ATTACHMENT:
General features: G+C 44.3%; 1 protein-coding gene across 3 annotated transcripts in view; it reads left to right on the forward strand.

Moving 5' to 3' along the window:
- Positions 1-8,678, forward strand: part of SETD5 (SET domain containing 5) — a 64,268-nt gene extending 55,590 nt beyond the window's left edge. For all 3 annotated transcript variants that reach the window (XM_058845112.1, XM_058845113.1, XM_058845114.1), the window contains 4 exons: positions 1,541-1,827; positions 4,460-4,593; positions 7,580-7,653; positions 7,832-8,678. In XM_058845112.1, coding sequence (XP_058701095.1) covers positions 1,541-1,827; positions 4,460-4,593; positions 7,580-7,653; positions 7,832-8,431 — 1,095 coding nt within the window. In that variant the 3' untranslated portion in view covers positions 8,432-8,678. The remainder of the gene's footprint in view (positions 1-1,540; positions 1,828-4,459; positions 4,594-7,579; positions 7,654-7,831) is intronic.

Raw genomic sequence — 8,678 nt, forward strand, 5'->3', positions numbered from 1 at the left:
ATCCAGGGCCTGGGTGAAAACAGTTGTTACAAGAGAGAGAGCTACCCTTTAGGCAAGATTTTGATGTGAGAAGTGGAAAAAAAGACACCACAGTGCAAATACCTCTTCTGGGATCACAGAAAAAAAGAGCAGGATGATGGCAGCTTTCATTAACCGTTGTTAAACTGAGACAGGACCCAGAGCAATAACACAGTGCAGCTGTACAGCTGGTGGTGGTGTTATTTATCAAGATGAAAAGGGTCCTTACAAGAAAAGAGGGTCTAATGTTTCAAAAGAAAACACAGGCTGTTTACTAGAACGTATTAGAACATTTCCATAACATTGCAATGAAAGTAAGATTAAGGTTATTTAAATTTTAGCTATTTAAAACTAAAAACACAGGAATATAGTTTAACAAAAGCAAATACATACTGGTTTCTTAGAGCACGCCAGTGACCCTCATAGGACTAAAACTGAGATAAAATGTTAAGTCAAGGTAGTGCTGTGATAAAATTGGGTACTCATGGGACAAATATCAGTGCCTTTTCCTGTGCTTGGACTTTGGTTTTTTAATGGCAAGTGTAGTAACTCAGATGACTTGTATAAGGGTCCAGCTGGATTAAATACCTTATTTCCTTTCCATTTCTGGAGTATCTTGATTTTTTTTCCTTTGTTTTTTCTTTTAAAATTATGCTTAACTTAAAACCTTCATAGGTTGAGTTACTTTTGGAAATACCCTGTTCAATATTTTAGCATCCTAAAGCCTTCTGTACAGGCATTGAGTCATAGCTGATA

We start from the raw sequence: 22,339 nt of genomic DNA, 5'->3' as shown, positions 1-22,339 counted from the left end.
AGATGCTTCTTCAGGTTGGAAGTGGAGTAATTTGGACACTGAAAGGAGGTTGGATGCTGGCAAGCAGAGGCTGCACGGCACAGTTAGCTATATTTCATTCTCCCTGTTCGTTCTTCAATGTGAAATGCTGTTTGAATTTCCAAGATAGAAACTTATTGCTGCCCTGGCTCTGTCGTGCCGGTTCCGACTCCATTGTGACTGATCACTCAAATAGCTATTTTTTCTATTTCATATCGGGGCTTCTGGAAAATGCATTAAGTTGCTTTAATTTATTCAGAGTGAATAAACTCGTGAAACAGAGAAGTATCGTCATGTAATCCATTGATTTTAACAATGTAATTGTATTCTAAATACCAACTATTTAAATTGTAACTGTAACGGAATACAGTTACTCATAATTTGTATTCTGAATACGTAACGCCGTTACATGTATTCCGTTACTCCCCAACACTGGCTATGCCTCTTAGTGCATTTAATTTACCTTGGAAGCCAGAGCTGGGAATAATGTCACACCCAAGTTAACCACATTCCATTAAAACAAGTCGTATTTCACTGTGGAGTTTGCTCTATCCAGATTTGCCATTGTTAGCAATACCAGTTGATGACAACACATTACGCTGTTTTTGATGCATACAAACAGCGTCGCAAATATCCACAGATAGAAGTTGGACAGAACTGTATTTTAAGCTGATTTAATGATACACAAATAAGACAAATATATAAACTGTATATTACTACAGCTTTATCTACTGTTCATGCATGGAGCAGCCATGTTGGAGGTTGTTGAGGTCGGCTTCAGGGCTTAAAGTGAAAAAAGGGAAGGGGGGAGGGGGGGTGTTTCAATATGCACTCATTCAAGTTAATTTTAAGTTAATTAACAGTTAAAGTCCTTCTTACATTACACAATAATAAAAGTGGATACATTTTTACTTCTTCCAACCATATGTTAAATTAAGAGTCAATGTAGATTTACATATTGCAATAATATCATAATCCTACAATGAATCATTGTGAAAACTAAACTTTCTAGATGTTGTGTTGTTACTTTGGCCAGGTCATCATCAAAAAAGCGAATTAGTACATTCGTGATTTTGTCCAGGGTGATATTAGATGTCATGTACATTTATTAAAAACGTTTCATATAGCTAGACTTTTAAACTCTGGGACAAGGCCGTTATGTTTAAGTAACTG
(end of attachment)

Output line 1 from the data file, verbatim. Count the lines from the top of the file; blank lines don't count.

General features: G+C 44.3%; 1 protein-coding gene across 3 annotated transcripts in view; it reads left to right on the forward strand.